Monday 29th Feb
Advocacy group Aboriginal Housing NT (AHNT) has demanded that the NT Government urgently review its remote housing model after admissions by NT Housing Minister, Bess Price, that some remote Aboriginal housing was not fit for human occupation.
The Minister made the admissions after residents in the remote central Australian community of Santa Teresa commenced legal action against the NT Department of Housing, seeking over 600 outstanding housing repairs.
In an interview with Fran Kelly on ABC Radio National, Minister Price said that the poor housing standards seen in Santa Teresa were a problem right across the Northern Territory.
“I’ve been to Santa Teresa as well, and walked around the community…and agreed with the community residents that there needs to be a huge amount of work done to these houses” said Minister Price.
“I’ve visited communities, where the houses have been built in the eighties, and it’s not fit for a human to live in.”
Chair of AHNT, Tony Jack, said that the Minister’s admissions needed to be urgently acted upon.
“We are happy the Minister has acknowledged the problem, but the question is what happens now?” said Mr Jack.
“We know the current housing model is broken and we need to look for a better way of doing things.”
Mr. Jack said Aboriginal tenants were calling for a more diverse system, and one in which they had some control over their own lives.
“We need local control over our housing, so we keep the jobs and the skills in the community. The top down approach of Department of Housing hasn’t worked.”
Daniel Kelly, director of Australian Lawyers for Remote Aboriginal Rights, the organisation representing Santa Teresa residents in their ongoing legal action, said proposed upgrade works under the National Partnership Agreement on Remote Indigenous Housing (NPARIH) would not fix the problem:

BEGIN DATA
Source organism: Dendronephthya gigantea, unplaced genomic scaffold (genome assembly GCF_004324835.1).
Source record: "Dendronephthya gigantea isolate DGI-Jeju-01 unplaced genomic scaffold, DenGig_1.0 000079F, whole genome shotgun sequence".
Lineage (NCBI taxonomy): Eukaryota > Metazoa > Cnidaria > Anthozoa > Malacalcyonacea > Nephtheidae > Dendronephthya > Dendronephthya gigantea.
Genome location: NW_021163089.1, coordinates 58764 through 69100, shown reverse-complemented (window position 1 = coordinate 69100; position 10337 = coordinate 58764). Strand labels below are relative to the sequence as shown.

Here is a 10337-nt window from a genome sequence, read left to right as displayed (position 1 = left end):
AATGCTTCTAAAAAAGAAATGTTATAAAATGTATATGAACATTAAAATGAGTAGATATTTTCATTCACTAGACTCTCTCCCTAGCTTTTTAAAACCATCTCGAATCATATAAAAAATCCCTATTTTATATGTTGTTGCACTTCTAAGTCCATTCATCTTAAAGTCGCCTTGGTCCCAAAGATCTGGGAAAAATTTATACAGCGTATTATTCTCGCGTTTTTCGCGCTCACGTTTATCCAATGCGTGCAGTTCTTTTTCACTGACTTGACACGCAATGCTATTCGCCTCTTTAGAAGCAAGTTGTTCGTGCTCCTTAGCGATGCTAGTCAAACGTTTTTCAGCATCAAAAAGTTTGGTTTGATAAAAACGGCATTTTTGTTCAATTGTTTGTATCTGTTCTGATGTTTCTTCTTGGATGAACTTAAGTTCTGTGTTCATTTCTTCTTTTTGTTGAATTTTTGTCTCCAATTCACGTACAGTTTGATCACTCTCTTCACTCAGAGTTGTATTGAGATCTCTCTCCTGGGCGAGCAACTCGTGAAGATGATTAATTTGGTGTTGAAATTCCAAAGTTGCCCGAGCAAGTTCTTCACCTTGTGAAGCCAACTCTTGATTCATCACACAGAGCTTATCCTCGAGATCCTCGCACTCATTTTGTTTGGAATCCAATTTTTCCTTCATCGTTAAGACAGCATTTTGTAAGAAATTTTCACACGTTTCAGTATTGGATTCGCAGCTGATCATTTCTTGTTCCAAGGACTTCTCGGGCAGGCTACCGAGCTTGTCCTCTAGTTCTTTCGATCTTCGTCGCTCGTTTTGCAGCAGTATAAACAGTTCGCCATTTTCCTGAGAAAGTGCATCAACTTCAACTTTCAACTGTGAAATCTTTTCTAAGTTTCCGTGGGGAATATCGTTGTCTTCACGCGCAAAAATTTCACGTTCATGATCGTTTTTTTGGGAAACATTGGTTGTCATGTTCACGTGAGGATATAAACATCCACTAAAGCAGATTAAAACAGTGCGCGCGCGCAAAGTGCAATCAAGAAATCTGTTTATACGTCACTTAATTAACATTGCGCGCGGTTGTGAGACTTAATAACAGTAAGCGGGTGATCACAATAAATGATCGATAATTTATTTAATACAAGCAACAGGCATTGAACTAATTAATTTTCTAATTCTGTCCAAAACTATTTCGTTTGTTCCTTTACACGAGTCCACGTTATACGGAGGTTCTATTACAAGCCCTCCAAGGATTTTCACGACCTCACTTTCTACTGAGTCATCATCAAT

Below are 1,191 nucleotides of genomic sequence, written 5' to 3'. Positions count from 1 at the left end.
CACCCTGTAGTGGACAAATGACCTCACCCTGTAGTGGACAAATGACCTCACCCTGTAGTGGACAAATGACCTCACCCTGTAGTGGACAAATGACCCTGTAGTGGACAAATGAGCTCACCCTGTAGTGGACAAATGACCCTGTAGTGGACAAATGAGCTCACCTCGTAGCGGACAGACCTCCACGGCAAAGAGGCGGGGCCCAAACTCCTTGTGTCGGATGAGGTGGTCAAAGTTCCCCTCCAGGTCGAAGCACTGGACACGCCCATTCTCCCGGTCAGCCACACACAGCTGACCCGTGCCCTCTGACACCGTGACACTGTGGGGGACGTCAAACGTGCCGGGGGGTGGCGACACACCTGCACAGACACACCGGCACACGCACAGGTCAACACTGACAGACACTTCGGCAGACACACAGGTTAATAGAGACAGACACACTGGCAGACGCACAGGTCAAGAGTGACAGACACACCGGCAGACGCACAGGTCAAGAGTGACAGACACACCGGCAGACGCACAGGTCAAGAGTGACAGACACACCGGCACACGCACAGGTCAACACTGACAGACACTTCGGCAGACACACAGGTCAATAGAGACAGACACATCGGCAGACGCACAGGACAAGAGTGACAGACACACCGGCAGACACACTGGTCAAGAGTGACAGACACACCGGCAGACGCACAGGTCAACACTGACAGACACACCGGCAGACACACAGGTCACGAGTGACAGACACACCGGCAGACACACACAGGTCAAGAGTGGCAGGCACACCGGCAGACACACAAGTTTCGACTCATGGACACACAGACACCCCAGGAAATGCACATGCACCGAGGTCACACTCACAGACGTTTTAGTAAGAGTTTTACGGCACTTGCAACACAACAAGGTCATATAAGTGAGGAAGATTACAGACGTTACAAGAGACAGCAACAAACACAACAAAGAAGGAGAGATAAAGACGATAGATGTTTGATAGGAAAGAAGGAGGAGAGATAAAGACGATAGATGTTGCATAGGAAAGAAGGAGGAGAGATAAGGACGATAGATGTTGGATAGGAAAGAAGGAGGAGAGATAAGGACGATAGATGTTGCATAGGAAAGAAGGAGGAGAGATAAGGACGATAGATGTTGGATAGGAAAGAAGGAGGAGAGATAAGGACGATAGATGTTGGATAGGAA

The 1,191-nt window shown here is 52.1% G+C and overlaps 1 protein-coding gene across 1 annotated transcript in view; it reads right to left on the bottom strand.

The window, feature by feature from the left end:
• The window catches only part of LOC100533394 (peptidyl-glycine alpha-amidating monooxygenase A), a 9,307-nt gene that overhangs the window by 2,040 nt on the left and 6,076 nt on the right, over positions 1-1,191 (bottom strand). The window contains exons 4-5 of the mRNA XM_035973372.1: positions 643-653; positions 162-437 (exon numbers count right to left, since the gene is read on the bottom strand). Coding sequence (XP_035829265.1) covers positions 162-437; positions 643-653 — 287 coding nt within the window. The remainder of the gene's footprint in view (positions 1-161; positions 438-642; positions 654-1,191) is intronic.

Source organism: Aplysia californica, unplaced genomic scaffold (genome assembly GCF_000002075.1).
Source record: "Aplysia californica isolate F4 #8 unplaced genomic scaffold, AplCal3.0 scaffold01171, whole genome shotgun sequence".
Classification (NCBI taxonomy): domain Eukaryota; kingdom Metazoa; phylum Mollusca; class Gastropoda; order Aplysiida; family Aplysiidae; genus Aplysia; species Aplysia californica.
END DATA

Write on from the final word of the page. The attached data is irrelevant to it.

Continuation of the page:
“Firstly, there is not set date for these upgrades, no tender documents released, and no certainty about when the funding will arrive for Santa Teresa.”
“Secondly, upgrading the existing houses is a short-term solution, it won’t do anything to reduce problems of over-crowding, or the Department’s systemic failure to provide regular repair and maintenance, which means over-worked houses in remote conditions quickly revert to a poor and unhealthy state.”
Mr Kelly said that upgrade works in other remote communities had not resolved systemic issues.
“Papunya is a community that has received all of its NPARIH funding, but we found a lot of evidence of Department of Housing neglect. Families were left without electricity, or any ability to cook for up to 10 months, no hot water for bathing, blocked up toilets and sinks.”
“Upgrades are good, but if they are not supported by a functional repairs and maintenance system, it is money down the drain.”
The legal action arising from Santa Teresa is ongoing, and returns to the Northern Territory Civil and Administrative Tribunal tomorrow (1 March 2016) for further orders.
Residents of Papunya community continue to negotiate with the Northern Territory Department of Housing over outstanding housing repairs, and are represented by Central Australia Aboriginal Legal Aid Service.